By Chris Kieffer/NEMS Daily Journal
TUPELO – Lee County may be the prototype of a school district that lies at the heart of Mississippi’s charter school debate.
Last legislative session, one of the biggest sticking points in the battle over such schools was whether they would be allowed in Successful, or “C,” school districts.
Lt. Gov. Tate Reeves argued they were needed in such districts because many of them still had bad schools. It was a point he reiterated last Tuesday when he and other lawmakers visited a charter school in Arkansas to build support for a law that would allow more of them in Mississippi.
Charter schools are publicly funded but free from many regulations that guide traditional schools.
“I personally support allowing charter schools everywhere in our state,” Reeves said. “…What you find in Mississippi is 45,000 kids in B and C districts trapped in failing schools.”
Lee County is one of those districts with schools spread throughout the rankings. The district was given a “C” grade this fall with two “A” schools, two “B” schools, two “C” schools, four “D” schools and one “F.”
Saltillo and Mooreville high schools each had an “A,” while Verona Elementary School had an “F.” Those grades were based on student results on state tests.
Some have argued that if charters are allowed in such districts, they should be restricted to the zone of the failing school. Reeves was asked on Tuesday if, in the case of Lee County, a law should allow a charter in Verona rather than in Saltillo.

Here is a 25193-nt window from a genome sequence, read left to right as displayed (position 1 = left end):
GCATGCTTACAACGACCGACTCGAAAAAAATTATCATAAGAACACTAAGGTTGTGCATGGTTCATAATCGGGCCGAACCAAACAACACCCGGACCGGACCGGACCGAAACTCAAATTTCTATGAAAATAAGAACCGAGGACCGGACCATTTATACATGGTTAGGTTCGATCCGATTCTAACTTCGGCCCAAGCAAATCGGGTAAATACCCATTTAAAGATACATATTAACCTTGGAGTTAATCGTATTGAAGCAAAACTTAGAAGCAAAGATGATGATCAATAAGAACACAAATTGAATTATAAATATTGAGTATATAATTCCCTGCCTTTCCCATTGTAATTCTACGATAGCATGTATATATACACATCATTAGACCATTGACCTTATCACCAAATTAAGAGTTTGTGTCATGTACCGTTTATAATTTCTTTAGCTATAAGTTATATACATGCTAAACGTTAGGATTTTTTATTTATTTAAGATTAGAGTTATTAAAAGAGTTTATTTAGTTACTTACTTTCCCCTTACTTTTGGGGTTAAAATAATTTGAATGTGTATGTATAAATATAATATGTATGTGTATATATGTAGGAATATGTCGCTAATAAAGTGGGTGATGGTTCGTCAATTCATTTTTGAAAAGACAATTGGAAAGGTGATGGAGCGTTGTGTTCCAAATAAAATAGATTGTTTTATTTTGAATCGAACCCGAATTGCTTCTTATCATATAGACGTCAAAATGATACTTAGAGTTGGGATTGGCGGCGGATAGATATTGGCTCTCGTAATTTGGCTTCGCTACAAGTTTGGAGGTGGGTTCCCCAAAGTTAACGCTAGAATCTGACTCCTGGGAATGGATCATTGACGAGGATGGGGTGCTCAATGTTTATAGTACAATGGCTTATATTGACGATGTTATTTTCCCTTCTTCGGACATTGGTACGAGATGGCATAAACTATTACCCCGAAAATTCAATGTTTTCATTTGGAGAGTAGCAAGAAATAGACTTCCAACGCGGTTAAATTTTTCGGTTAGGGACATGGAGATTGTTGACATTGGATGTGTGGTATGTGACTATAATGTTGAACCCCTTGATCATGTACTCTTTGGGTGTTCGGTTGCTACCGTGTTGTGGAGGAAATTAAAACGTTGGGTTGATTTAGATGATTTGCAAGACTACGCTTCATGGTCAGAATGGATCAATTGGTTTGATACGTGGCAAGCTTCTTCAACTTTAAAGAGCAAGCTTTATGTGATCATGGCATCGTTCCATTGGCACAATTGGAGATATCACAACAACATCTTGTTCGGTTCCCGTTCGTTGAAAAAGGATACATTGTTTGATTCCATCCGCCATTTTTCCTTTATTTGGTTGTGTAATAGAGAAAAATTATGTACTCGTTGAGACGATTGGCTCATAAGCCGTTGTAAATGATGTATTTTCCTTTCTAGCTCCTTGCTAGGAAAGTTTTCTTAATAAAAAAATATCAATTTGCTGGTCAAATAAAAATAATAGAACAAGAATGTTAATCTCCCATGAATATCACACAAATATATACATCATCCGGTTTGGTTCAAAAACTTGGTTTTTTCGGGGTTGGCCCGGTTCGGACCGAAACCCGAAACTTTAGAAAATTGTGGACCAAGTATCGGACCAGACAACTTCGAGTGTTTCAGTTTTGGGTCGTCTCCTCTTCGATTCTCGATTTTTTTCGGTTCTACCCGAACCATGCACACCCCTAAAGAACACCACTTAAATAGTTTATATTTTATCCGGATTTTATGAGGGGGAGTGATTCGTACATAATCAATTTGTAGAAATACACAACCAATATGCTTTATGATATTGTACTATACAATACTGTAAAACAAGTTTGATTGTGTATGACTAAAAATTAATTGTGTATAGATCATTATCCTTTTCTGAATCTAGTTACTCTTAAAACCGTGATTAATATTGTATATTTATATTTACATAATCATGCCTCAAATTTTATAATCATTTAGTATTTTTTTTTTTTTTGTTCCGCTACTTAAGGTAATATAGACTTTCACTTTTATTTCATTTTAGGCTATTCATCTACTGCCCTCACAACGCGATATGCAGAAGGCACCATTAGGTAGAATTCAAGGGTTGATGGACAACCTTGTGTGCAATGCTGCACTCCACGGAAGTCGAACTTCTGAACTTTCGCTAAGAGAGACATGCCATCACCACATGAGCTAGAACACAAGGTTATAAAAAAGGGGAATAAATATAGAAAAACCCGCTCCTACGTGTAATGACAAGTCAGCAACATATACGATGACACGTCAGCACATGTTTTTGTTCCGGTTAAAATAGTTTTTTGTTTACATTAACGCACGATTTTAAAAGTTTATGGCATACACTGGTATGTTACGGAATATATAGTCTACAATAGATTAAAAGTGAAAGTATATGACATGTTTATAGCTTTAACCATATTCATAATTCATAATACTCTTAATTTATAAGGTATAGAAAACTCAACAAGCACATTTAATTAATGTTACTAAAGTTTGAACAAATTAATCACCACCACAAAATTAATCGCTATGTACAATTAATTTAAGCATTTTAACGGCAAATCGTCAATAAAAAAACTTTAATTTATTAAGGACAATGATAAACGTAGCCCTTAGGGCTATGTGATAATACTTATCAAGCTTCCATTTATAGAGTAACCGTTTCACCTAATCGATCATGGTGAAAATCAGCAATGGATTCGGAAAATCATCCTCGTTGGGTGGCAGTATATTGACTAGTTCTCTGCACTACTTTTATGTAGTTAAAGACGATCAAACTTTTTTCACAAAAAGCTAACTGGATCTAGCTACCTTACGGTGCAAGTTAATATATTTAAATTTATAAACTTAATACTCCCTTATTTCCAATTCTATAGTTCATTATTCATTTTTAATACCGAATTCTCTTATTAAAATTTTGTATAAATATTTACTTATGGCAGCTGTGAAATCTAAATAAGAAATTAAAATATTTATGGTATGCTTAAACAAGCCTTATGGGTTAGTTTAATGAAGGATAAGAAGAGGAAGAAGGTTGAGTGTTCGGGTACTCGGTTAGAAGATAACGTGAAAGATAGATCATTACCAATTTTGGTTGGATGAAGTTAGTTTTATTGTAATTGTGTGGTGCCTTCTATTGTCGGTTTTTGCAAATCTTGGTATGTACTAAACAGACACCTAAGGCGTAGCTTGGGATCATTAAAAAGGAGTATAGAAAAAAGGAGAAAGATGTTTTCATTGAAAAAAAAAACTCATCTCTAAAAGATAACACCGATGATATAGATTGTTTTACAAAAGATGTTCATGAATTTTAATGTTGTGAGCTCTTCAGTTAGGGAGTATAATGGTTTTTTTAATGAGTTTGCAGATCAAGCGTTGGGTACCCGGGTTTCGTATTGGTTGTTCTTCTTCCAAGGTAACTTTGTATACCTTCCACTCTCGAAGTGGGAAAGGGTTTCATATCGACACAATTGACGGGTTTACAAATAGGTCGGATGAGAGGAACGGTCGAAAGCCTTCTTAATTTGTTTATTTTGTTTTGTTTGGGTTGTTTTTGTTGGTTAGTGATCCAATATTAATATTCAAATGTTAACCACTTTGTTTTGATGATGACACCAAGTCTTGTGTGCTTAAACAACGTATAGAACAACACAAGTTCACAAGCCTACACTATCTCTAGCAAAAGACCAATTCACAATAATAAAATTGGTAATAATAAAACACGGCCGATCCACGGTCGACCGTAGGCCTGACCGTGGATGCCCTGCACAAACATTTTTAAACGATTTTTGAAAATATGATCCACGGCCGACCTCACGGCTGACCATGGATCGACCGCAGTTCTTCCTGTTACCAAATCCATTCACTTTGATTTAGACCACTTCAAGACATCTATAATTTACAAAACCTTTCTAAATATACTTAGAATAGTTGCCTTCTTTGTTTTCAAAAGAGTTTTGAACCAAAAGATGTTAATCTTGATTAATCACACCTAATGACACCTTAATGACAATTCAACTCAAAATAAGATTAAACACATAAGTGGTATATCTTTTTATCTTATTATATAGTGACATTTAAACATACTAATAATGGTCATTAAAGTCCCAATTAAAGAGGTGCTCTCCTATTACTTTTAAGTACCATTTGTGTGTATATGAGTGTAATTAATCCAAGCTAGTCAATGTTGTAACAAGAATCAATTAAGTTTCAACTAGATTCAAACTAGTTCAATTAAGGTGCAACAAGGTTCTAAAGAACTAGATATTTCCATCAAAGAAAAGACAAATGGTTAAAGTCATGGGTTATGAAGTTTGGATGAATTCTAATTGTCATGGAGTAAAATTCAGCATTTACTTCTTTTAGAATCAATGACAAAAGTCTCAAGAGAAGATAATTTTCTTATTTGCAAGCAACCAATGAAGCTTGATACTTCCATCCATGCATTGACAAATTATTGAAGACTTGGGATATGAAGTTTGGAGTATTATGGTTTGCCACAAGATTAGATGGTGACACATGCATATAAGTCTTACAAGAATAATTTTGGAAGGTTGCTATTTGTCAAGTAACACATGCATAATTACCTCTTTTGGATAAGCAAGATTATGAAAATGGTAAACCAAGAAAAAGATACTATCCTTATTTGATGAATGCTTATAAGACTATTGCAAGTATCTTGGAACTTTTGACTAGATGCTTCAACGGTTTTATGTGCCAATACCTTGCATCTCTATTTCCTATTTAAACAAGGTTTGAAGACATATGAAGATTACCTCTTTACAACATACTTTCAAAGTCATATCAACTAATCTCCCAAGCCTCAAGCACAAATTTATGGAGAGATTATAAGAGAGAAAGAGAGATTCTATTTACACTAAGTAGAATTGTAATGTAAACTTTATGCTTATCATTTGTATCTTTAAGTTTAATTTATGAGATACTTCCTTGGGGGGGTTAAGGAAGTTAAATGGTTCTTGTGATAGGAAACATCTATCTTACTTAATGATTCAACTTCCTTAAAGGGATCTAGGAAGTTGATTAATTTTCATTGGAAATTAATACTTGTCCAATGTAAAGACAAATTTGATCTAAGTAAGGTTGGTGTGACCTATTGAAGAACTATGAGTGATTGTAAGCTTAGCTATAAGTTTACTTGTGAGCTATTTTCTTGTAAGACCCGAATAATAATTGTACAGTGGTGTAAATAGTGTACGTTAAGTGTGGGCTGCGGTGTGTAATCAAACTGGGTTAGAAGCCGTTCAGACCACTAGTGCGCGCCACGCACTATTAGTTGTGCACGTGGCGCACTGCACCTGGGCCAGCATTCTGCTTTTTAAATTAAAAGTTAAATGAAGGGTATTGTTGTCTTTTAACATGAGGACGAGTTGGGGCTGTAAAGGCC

“That is not a decision that needs to be made by the Legislature or the lieutenant governor,” Reeves said. “It needs to be made by parents, not by someone in Jackson telling you what to do.”
Reeves noted that the bill that passed the Senate last year did not allow charter schools to spend state funds on facilities, a provision he said is similar to Arkansas’ law.
“If we had a bill that said you could operate in a school zone, what if you could not find a location in that zone?” he said.
“In the Lee County example, it is more likely to be near Verona than near Saltillo because that is where parents will want it. They need to be able go wherever the facilities are available.”
Nancy Loome, executive director of The Parents Campaign, disagrees. Her organization advocates for a law that allows charters only in failing school zones.
“If we are serious about using charter schools to improve student achievement, we need to look at what the research says about where these charter schools are most successful and with whom they are most successful,” she said. “Research is pretty clear charter schools are most successful dealing with children who are low performing and dealing with low-performing schools, and they are less successful when competing with good schools.”
State Sen. Nancy Collins, R-Tupelo, also made the trip to Arkansas last week. Collins, who is vice chairman of the Senate Education Committee, said she could envision charter schools in Lee County.
“What I could see is a public charter school be allowed anywhere parents see a need for it and want it,” she said. “If they want it there and see the need, they should be allowed.
“…I think we have great schools in Lee County, for the most part. Can we do better? Absolutely.”